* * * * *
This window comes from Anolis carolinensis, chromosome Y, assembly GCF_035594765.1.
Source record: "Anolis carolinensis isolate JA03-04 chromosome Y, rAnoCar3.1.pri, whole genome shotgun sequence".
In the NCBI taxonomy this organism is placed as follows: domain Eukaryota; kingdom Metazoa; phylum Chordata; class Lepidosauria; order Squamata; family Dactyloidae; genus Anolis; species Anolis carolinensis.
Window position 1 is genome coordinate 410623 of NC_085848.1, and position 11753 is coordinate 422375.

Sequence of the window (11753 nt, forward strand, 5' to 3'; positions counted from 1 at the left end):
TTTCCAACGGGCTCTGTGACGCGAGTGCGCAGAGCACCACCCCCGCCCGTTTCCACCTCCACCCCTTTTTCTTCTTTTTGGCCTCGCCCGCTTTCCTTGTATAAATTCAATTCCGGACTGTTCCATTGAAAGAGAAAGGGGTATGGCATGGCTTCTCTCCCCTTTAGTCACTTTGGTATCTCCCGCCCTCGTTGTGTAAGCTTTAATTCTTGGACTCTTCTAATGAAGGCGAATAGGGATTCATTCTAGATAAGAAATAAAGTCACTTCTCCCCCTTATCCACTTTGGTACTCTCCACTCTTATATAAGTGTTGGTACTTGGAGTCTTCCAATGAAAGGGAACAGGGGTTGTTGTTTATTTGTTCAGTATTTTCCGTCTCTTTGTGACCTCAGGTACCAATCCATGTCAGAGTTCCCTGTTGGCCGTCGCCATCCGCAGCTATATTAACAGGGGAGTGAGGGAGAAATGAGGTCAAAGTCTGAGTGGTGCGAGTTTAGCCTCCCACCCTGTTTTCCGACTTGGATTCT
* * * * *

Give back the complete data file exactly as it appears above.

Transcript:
This window comes from Anolis carolinensis, chromosome Y, assembly GCF_035594765.1.
Source record: "Anolis carolinensis isolate JA03-04 chromosome Y, rAnoCar3.1.pri, whole genome shotgun sequence".
In the NCBI taxonomy this organism is placed as follows: domain Eukaryota; kingdom Metazoa; phylum Chordata; class Lepidosauria; order Squamata; family Dactyloidae; genus Anolis; species Anolis carolinensis.
Window position 1 is genome coordinate 410623 of NC_085848.1, and position 11753 is coordinate 422375.

Sequence of the window (11753 nt, forward strand, 5' to 3'; positions counted from 1 at the left end):
TTTCCAACGGGCTCTGTGACGCGAGTGCGCAGAGCACCACCCCCGCCCGTTTCCACCTCCACCCCTTTTTCTTCTTTTTGGCCTCGCCCGCTTTCCTTGTATAAATTCAATTCCGGACTGTTCCATTGAAAGAGAAAGGGGTATGGCATGGCTTCTCTCCCCTTTAGTCACTTTGGTATCTCCCGCCCTCGTTGTGTAAGCTTTAATTCTTGGACTCTTCTAATGAAGGCGAATAGGGATTCATTCTAGATAAGAAATAAAGTCACTTCTCCCCCTTATCCACTTTGGTACTCTCCACTCTTATATAAGTGTTGGTACTTGGAGTCTTCCAATGAAAGGGAACAGGGGTTGTTGTTTATTTGTTCAGTATTTTCCGTCTCTTTGTGACCTCAGGTACCAATCCATGTCAGAGTTCCCTGTTGGCCGTCGCCATCCGCAGCTATATTAACAGGGGAGTGAGGGAGAAATGAGGTCAAAGTCTGAGTGGTGCGAGTTTAGCCTCCCACCCTGTTTTCCGACTTGGATTCT